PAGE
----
MANILA: The Philippines on Saturday (Aug 15) reported 4,351 new coronavirus cases and 159 additional fatalities, ahead of a decision by President Rodrigo Duterte on whether he will extend or ease strict quarantine measures for certain areas in the country.
The latest cases take the country's total COVID-19 cases to 157,918, and 2,600 deaths.
Duterte is set to announce on Monday his decision whether to extend or ease strict quarantine measures that were reinstated in and around the capital Manila in mid-August to stem the rise in new cases.
The Philippines delayed on Friday the start of the school year by another six weeks to October.
Schools across the archipelago have been shut since mid-March when Duterte's government imposed a months-long lockdown in a bid to slow the fast-spreading contagion.
The academic year usually starts in June but was pushed back to Aug 24.
It is now scheduled to begin on Oct 5, the education department said, blaming the latest lockdown in the capital Manila and four surrounding provinces for "logistical limitations" in preparing for remote schooling.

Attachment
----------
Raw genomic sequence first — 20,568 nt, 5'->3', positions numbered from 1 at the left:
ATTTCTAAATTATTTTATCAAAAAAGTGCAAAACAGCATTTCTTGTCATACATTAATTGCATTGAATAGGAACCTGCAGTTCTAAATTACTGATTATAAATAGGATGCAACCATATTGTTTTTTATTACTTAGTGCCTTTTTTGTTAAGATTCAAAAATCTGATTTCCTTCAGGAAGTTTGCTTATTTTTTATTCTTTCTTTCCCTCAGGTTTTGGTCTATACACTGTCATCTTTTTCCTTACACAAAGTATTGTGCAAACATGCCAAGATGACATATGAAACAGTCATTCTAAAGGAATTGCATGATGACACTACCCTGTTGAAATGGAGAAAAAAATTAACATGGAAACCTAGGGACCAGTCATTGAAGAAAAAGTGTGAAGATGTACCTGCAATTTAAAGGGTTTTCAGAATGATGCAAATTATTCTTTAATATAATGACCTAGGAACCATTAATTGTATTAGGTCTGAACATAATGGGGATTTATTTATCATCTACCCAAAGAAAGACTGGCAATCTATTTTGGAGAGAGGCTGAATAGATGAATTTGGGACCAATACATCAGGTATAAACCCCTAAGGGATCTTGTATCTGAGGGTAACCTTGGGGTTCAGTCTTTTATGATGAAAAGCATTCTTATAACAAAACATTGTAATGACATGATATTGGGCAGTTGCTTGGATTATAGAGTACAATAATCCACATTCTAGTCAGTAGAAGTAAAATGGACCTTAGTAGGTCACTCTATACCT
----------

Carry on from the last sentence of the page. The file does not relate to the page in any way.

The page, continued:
Authorities have largely ruled out face-to-face classes for the rest of 2020 after Duterte said students would have to stay home until a virus vaccine was available.
The Philippines is due to start large-scale human testing of a Russian vaccine in October with regulatory approval of the drug expected in April, according to the government's timeline released Thursday.
In the meantime, more than 20 million students enrolled for the new school year will do "blended learning" that involves a mix of online, television and radio classes.
But preparations have been plagued by problems and there are concerns that many children from poor families with no or limited internet access will be disadvantaged.
Education Secretary Leonor Briones urged parents to use online modules provided by the government to home-school their children during the extended break.
"It is to your advantage if you already start teaching your own children," Briones said.
"We will be more than ready by October."
But there was uproar on social media this week after some of the modules were found to be littered with grammar errors.
The education department blamed an encoding glitch.
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